Hot Button Topics (religion, politics, sports)

Started by Simonorged, January 23, 2013, 05:38:01 pm

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SleepyD

Ah, religion.
Not sure what to talk about, but being of Filipino ethnicity, the default religion is Roman Catholic, of which I am a member.

I guess I'm fairly religious, but I keep that close to my heart. Most people don't know unless they ask me. I've noticed that among the otaku crowd and among the young scientist/engineer crowd, I'm a rather rare sort. Not to mention I am Jesuit-educated, so I am more than willing question my religion.

As it stands, there certainly are questions, but since the Church is open to change, albeit very SLOW change (see: Copernicus/Galileo, Vatican II), I've found no real reason to leave. Faith in God and Church is still intact.

My cousin is Mormon, btw. Although, I'm pretty sure he converted so he could marry his girlfriend. He doesn't talk much about religion, but he hasn't changed anyhow, so I don't see anything wrong with it from that perspective. haha

Penti-chan

@Kari: Your mentioning of a "finding oneself" phase reminds me of my own personal one; trying to find somewhere I belong. I suppose I finally found it, since I'm planning on a cross-country move :3

I generally can't stand Jehova's Witnesses, mostly due to the ones that go door-to-door, although one of my dad's former coworkers from the hospital was one, and he was a pretty cool guy in my opinion; he wasn't the type to try and convert his coworkers, and had respect for their beliefs.

Granted, I'm not fond of the kind of people who feel the need to force their religion onto others; regardless of what it might be, or what the other person's beliefs are. Even when I still identified as Christian, I still had other Christians trying to force their beliefs onto me because I seemed depressed. There was no way that could be because of working a soul-crushing job where it felt like most everyone hated my existence; it had to be that I wasn't part of their religion >_>

alfonso_rd_30

@ Sleepy in my case my religion is my family's motto on the side of my dad "Praise God thoough work..."

but I am as catholic as the anyone save the amish my church is dividing between holding out a shovel, handing concrete to my dad and granddad or doing some of the work myself and typing away in my laptop...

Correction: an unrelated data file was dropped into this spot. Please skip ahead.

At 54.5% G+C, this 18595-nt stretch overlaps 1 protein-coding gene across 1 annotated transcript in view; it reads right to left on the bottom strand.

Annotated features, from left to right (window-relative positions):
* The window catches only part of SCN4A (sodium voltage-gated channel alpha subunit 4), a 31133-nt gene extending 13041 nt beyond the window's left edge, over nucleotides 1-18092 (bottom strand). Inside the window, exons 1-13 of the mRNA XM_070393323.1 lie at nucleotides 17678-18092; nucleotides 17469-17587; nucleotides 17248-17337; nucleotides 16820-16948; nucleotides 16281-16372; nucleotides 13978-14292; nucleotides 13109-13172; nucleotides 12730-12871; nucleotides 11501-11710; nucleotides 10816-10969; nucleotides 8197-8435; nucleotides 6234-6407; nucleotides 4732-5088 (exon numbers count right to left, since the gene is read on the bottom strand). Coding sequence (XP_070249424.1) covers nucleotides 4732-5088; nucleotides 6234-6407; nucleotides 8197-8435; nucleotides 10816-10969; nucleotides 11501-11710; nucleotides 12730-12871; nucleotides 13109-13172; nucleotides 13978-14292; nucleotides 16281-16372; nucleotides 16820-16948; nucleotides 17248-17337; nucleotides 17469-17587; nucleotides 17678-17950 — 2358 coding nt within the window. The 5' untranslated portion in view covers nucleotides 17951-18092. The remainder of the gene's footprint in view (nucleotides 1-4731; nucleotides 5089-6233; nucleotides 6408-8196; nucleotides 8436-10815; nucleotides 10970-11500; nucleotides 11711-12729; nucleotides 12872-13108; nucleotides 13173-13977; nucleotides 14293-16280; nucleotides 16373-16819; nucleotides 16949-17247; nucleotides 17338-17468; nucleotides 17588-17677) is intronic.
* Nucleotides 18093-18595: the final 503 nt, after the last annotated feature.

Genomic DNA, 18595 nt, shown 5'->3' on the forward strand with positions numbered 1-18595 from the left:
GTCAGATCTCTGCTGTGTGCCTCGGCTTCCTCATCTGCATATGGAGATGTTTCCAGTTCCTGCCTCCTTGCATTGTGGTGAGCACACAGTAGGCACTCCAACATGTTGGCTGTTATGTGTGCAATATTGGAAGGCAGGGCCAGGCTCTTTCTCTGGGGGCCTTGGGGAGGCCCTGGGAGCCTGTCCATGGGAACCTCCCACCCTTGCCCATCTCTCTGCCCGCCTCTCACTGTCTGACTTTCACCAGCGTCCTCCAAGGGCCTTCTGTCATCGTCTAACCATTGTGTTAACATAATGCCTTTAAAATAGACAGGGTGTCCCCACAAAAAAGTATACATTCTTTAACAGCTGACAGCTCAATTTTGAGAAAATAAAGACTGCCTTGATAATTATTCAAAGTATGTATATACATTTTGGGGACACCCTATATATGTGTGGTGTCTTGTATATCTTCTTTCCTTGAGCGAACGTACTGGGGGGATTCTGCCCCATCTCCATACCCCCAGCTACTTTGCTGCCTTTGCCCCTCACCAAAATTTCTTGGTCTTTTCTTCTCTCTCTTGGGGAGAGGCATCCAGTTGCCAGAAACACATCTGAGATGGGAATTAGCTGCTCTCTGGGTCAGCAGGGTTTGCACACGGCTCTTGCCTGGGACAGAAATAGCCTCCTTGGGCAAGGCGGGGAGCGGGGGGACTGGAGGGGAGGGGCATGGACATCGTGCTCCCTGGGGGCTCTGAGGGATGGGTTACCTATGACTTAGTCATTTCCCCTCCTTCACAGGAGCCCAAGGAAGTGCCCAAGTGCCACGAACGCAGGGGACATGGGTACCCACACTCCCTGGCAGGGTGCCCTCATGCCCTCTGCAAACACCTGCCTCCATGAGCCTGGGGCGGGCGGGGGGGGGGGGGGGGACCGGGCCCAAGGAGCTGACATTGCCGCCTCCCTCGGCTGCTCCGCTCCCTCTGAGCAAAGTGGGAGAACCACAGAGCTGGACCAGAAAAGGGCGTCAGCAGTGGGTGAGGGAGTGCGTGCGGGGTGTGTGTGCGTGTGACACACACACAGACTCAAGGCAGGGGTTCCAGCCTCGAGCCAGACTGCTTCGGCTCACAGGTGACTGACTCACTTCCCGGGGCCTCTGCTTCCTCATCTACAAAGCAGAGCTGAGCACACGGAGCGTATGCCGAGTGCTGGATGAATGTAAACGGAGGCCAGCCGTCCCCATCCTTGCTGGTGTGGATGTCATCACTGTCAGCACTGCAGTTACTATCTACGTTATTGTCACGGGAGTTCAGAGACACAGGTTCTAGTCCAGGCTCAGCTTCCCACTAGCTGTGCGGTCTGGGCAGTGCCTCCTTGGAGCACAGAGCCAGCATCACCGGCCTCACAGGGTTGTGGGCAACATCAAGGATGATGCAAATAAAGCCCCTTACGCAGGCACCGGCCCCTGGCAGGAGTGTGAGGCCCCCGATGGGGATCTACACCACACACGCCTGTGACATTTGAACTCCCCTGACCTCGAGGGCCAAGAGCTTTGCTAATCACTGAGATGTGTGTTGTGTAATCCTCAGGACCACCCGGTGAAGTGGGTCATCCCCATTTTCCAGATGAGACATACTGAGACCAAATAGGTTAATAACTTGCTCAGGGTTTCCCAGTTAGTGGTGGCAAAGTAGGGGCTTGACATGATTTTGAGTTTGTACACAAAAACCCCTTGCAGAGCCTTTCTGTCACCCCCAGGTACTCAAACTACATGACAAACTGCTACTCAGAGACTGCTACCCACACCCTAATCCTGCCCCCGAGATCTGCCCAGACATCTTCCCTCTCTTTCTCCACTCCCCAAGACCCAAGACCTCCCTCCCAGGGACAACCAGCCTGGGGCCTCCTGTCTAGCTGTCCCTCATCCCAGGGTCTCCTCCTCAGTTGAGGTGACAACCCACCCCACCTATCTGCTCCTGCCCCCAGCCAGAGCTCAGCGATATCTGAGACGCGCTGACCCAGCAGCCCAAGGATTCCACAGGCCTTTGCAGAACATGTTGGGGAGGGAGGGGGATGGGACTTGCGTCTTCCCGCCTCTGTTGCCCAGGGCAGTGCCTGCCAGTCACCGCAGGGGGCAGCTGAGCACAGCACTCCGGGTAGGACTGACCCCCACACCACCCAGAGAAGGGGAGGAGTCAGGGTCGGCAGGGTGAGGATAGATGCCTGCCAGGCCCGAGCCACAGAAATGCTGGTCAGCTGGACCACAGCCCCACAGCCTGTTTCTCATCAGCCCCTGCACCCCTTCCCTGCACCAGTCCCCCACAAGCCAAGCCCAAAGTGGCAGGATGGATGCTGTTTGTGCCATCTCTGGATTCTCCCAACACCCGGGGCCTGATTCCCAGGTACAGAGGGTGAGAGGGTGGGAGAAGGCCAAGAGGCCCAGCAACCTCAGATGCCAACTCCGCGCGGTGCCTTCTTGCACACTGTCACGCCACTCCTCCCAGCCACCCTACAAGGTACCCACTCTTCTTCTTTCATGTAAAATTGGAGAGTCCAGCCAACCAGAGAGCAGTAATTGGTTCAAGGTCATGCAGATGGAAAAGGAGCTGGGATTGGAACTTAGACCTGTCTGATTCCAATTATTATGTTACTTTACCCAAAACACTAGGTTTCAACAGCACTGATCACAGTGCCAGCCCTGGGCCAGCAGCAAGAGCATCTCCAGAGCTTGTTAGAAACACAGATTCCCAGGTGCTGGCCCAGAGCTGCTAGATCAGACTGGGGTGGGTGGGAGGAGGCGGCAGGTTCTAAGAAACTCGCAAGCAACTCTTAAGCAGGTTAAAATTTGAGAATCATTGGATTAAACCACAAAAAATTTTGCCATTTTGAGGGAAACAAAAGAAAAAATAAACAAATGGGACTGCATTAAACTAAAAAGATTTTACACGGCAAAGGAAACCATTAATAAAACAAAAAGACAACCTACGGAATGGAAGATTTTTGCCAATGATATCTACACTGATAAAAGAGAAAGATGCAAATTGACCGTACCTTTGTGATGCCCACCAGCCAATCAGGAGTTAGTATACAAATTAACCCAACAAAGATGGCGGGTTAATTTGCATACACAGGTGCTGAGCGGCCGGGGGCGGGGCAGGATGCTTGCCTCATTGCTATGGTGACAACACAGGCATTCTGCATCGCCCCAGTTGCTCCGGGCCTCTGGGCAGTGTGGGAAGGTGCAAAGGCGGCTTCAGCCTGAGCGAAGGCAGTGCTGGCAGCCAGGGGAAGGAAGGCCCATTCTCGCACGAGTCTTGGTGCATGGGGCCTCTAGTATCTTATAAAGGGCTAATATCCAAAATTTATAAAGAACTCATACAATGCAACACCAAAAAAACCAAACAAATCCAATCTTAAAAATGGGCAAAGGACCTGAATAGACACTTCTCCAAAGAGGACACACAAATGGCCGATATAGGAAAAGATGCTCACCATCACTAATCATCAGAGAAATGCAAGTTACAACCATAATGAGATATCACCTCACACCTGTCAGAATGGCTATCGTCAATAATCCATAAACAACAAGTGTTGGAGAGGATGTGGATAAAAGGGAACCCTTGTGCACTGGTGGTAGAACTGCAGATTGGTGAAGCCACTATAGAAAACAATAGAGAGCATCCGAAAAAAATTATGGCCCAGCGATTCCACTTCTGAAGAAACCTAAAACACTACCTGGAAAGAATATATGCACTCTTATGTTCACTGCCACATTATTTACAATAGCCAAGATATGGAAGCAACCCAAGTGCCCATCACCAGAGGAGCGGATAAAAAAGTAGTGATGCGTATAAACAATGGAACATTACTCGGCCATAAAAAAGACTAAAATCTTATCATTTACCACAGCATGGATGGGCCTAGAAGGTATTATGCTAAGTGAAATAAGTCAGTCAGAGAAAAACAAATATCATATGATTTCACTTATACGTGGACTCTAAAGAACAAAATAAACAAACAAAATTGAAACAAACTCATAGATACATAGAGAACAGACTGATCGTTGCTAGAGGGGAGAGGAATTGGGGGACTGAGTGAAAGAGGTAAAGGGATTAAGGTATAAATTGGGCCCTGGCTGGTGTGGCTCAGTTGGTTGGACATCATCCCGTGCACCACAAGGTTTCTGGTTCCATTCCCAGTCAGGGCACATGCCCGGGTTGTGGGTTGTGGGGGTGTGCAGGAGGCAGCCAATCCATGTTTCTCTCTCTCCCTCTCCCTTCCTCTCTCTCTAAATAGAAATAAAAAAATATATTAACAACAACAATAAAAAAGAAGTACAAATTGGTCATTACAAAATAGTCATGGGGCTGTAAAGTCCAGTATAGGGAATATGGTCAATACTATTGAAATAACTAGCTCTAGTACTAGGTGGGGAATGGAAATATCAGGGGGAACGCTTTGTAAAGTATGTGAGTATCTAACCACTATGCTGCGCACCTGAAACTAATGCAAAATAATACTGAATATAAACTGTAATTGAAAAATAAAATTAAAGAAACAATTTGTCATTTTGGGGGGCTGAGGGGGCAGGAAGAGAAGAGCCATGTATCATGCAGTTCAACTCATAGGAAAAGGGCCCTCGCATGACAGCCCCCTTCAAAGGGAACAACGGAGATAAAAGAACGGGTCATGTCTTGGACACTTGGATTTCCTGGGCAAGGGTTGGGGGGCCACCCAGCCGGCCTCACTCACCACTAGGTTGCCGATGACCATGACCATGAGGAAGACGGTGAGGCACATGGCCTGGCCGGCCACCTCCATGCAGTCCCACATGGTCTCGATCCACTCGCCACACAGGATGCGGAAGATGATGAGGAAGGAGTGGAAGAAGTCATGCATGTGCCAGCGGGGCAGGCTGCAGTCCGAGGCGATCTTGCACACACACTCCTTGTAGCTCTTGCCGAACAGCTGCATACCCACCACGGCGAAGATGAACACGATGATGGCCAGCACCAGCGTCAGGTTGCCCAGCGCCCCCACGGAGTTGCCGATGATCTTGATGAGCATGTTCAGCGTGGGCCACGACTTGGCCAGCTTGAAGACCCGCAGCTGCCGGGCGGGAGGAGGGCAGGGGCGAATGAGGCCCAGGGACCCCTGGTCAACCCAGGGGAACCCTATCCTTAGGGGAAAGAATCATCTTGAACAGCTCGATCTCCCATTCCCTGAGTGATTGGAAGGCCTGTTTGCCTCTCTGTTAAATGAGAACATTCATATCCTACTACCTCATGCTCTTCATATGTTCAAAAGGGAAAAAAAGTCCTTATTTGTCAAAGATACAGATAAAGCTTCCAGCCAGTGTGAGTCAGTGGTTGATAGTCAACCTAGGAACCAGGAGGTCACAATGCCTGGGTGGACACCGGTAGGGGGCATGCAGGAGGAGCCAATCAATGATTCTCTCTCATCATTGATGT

NejinOniwa

#18
January 24, 2013, 05:11:46 am Last Edit: January 24, 2013, 05:15:16 am by NejinOniwa
Jesuits eh. Interesting. Most of what I know of them is that they used to be the Pope's private spy force back in the day...

An amusing thing to note is that the majority of Swedish feastdays and much of their celebration are, in fact, pagan - and nobody really cares much about the christian ones. The most important theme in our holidays remain, getting piss-drunk.

The "big" holidays in Sweden are Midsummer, Midwinter/Yule, New Year's and Walpurgis (30th of April/1st of May). Yule ("Jul" in swedish) has of course been set upon by the christian tradition like bloodhounds, but the big elements remain the same. Yes, the Advent is a purely christian tradition, but on the other side, Lucia is just a pagan tradition stamped with a random Italian saint and released back into the wild. While there's no sacrifice to be spoken of, the enormous feasts around the blot (Julbord) remain.
Midsummer is originally a fertility festival, and whatever the christians may think of it we still erect a 20 meter tall pole with 2 balls hanging from it every year, and dance around it like silly people and get piss-drunk and screw each other in the aftermath of that.
New Year's is the festival of bombs and explosions. Oh, and getting piss-drunk.
WALPURGIS (Valborg) is the festival of making an enormous fucking bonfire and getting piss-drunk. Uppsala is the national capital of this holiday, where it has been partitioned into a few easy-to-remember feastdays:
"Skvalborg" on the 28th, where the students start ramping things up and drinking their heads off.
"Kvalborg" on the 29th, where the students keep the pressure up and most notably half of the city's non-student population leaves town in order to avoid the chaos. They are of course replaced by more students elsewhere.
Valborg on the 30th, when the chaos is complete, with the annual river bash (people build floats and enter them in a rafting contest down the Fyris river in the middle of the city-center), the outrunning, and of course, bonfires everywhere. This is the day to be in Uppsala.